I've been "noticing nice" lately.
It started at Cam's preschool. There was this awkward moment when--after giving me stacks of forms to fill out and papers to sign--Cam's special education teacher held my
hand. I kind of pulled away but then wasn't sure what to do so I made my hand resemble a dead fish and did nothing! But then I realized
it was kind of nice to have someone care so much and so I held her hand
back and I found myself feeling comforted and calmed. Funny how "awkward" morphed to "okay." It became the moment when I knew everything was going to be alright.
Later that afternoon, I ran into my looney neighbor. I will spare you the sordid details of all his drunken stupors and unfortunate miscreations. Nor will I recount the number of times his children have been in jail for drugs. (A lot.) All that "stuff" aside, I ran into him in our community's parking lot. He asked me how my baby was doing and told me I looked "really good" for having "just had a baby." I reminded him that I had actually had my baby more than six months ago. He looked surprised and I laughed to myself, knowing our "friendly neighborhood drunk" was...well...drunk. A few seconds passed before he smiled at me and said, "Well! You look great!" He followed it with a, "Maybe you should go eat something." I laughed and thought, "Aw, he was trying to be nice...and nice counts for something."
Nice matters. Nice is important. Nice is necessary. (Especially in a world that is not so nice sometimes!) Nice changes everything.
Right before dinner (and out of nowhere!), it became imperative to Lilly to deliver love notes to some of her friends who live on our small street. Initially I sighed at the inconvenience of this project. I had spaghetti to make and a baby to feed. But instead I watched as she rounded up sheets of paper from various desk drawers; even snatching a couple from the computer's printer. I watched as she drew hearts and flowers all over them, and included sweet sentiments like, "I love you," and, "I'm glad we're friends." And lastly, I watched her skinny little legs (in pink polka dot tights and a green, flamingo-print skirt) walk from door to door to door. I stood on my front porch and used my hand to shield my eyes from the end-of-the-day sunlight; I watched as she delivered her notes to her loved ones.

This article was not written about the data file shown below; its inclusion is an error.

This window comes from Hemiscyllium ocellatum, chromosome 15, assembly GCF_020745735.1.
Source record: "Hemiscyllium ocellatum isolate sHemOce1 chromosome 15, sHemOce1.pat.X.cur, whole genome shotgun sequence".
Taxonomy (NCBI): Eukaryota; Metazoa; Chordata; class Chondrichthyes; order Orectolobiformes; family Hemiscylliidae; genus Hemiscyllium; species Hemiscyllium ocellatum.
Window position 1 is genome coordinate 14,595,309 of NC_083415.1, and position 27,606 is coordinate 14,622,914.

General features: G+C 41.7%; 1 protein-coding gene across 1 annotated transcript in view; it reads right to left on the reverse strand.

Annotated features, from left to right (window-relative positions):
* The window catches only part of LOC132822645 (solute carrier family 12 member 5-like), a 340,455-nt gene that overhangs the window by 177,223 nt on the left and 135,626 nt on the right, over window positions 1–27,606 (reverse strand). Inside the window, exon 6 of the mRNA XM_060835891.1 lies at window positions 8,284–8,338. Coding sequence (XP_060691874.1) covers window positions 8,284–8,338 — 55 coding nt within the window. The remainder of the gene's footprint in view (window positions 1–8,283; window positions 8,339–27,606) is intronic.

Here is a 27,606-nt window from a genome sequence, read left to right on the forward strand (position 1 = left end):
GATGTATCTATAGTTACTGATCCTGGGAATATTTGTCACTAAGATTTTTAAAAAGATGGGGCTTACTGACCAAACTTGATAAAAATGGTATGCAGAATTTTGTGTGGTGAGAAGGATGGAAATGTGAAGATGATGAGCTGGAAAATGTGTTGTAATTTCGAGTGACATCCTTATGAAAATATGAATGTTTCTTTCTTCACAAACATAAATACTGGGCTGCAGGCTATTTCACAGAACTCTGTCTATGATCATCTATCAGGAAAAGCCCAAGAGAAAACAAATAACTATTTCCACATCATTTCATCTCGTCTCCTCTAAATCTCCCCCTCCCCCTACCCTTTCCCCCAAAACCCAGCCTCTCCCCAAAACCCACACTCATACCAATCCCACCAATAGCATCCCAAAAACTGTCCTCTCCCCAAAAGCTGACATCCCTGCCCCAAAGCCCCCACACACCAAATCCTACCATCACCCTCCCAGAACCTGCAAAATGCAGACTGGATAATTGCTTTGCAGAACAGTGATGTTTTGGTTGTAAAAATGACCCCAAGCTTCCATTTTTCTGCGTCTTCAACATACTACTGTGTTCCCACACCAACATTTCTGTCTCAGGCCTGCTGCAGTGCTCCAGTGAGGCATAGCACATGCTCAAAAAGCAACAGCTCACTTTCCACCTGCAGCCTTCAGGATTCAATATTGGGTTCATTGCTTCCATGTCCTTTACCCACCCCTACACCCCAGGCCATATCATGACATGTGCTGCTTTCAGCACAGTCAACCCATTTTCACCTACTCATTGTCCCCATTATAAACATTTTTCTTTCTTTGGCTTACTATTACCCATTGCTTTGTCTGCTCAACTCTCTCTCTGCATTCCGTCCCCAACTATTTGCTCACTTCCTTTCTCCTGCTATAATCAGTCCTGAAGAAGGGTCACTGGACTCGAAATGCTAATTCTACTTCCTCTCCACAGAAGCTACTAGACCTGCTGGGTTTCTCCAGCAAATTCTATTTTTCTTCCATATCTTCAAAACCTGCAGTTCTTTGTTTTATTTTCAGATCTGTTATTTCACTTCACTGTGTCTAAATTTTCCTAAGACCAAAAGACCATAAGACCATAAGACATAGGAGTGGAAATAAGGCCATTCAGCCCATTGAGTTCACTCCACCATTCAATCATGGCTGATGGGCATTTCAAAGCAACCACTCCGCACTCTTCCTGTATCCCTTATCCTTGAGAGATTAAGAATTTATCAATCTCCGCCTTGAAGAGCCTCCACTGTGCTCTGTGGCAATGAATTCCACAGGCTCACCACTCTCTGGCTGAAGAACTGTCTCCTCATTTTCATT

Because she needed them to know how she feels about them.
I'm certainly not perfect, and truthfully, I'm not always nice. I have been down and depressed. I have been in dark places and on painful paths. I have been grumpy, seeking to sulk like "Gloomy Ol' Eeyore." I have known the struggles of being kind and happy in the midst of sorrow...
But I know I can try. I can always try to be nice. Every day. To everyone. And I can raise children who try, too. They can learn it through my example. I will have succeeded as a mother if I raise nice children.
Because nice matters.